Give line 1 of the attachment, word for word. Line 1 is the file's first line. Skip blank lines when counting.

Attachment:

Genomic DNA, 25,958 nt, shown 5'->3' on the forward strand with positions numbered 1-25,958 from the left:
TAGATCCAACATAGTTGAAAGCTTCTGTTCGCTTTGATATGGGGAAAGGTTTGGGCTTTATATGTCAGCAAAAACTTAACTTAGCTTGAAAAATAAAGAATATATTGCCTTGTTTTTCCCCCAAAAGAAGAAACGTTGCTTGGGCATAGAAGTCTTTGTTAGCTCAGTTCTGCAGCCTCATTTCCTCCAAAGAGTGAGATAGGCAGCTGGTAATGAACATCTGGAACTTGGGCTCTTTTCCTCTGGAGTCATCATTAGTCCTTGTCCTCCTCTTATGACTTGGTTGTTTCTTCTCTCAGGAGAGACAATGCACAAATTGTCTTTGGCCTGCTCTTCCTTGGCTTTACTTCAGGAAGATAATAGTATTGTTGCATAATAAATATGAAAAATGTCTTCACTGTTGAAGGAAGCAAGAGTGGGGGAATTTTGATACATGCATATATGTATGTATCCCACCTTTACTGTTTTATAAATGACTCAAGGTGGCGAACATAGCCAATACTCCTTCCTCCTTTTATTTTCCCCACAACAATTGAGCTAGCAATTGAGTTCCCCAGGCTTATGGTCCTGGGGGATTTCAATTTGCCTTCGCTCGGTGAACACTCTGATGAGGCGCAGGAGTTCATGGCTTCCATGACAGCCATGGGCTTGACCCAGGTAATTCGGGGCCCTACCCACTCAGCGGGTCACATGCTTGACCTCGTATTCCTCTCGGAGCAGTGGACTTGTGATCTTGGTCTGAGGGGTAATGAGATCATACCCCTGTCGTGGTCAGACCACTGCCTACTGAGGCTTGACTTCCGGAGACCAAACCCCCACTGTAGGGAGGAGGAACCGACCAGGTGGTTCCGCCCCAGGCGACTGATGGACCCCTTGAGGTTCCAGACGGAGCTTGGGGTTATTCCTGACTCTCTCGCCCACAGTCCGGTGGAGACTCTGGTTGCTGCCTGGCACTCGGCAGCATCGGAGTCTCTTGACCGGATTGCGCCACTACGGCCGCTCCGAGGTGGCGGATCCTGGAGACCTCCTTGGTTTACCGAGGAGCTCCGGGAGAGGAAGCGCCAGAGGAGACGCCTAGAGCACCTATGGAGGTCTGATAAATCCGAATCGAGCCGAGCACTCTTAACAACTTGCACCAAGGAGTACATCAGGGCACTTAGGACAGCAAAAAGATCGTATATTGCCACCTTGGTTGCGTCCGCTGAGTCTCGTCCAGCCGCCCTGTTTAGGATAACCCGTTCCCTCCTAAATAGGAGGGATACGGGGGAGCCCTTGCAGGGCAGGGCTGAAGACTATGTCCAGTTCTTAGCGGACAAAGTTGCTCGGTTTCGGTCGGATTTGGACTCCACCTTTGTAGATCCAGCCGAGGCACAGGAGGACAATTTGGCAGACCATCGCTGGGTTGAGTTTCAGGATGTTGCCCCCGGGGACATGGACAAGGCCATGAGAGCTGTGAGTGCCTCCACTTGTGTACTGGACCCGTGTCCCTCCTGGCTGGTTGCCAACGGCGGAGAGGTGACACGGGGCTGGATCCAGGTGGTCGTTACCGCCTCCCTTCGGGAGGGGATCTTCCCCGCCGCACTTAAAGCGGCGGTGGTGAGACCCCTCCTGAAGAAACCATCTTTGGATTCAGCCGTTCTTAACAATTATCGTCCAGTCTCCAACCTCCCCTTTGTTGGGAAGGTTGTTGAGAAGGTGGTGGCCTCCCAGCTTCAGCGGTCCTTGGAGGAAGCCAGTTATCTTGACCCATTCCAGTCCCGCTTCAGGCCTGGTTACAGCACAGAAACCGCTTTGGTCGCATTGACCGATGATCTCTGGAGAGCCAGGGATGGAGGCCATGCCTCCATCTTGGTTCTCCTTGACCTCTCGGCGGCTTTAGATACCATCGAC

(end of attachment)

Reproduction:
Genomic DNA, 25,958 nt, shown 5'->3' on the forward strand with positions numbered 1-25,958 from the left: